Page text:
Ambling around Upton Fen in Norfolk one afternoon in May, I noticed there seemed to be almost as many damselflies caught in spiders' webs, grip grass (AKA sticky willy) and being chased by swallows as there were flying around unperturbed.
There are several species in abundance on this reserve (managed by Norfolk Wildlife Trust) which provides an important array of habitats for many species of creature endangered in the UK.
Most commonly seen in May here are the common blue damsels, swiftly followed by the large red variety.
The damsel pictured above had become somewhat subdued, perhaps caught out by some of the giant raindrops from a brief storm which had me crouching on my knees as bolts of lightening struck around me. It crawled up onto my finger and rested for a few minutes before fluttering away in the breeze.
A large red damselfly catching its breath
The advent of damsel hatches in spring rings a dinner bell for spiders, as many damsels fall prey to their webs woven across their flying paths and gaps in vegetation, like this unfortunate individual.
Spider eating a damselfly
It's far from doom and gloom though. The number of damsels which fall foul of predators or other demises is dwarfed by the sheer numbers which hatch, survive and breed.
Common Blue Damselflies mating. Note that there are colour differences between male and female
Red Damselflies mating
Upton Fen is a dragonfly habitat of national importance, with over 20 species recorded throughout the warmer months, including some rare species such as the southern hawker.
Four-spotted Chaser Dragonfly
These winged beasts can be tricky to photography (compared with damsels) and surprisingly shy considering their slightly lumbering appearance.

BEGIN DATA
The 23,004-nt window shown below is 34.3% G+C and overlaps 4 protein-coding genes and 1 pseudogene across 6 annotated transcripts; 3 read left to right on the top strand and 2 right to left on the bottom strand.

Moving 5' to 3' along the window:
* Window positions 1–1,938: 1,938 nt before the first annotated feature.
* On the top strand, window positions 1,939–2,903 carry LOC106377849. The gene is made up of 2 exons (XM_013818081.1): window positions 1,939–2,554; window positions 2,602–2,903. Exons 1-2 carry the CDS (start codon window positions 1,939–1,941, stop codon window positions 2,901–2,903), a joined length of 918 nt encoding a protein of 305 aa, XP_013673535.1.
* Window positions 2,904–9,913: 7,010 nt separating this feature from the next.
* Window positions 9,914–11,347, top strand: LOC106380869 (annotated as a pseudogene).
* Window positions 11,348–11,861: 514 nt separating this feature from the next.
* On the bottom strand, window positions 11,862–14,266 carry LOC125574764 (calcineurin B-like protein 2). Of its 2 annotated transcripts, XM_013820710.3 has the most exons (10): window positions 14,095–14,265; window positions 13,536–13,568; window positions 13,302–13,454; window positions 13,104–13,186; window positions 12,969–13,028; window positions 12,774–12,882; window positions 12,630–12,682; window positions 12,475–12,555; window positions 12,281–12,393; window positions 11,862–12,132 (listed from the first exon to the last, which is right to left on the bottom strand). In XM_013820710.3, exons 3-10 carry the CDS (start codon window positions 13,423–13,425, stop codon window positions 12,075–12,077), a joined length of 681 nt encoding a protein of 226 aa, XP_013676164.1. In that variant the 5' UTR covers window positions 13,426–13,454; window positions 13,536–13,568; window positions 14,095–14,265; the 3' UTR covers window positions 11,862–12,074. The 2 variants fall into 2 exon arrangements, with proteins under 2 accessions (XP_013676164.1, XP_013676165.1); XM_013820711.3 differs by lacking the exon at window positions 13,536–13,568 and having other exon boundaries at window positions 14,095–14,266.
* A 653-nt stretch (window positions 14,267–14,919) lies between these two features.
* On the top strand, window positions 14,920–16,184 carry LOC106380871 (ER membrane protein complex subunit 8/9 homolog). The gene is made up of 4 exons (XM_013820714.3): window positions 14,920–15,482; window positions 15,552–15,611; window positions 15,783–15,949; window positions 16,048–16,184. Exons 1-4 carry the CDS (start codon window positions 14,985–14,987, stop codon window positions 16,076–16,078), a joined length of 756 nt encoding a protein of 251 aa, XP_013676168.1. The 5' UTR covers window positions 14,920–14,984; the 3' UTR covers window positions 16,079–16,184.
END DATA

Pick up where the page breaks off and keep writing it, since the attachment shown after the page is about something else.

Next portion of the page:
Because of their size it takes quite a few attempts to get an entire dragonfly in focus and close enough to pick out some of the smaller details like the individual lenses in the eyes.
Four-spotted Chaser Dragonfly wiping away rain drops after a storm
Photographing damselflies and dragonflies with a macro lens
Many photographers focus on the eyes when taking macro shots, and quite rightly so because without the eyes in focus most portrait shots of animals (or humans) are lost. However, because most macro lenses have very low f-numbers (usually 2.8) and the type of glass used inside gives them a very shallow depth of field, virtually everything else, including the rest of the body, ends up trapped in the bokeh.
Ideally the entire body should be in focus, however this is only really possible when shooting from a profile angle i.e. side on. You should select as lower f-stop as possible, but without forcing a slower shutter speed or high ISO, otherwise you'll find it difficult to eliminate motion blur and noise. If you're in the field, flash is not really an option on many occasions, so in reality you should be looking at f10-15, 400/s and <1000ISO. This should deliver sharp, well-exposed, in-focus images with creamy bokeh and low noise.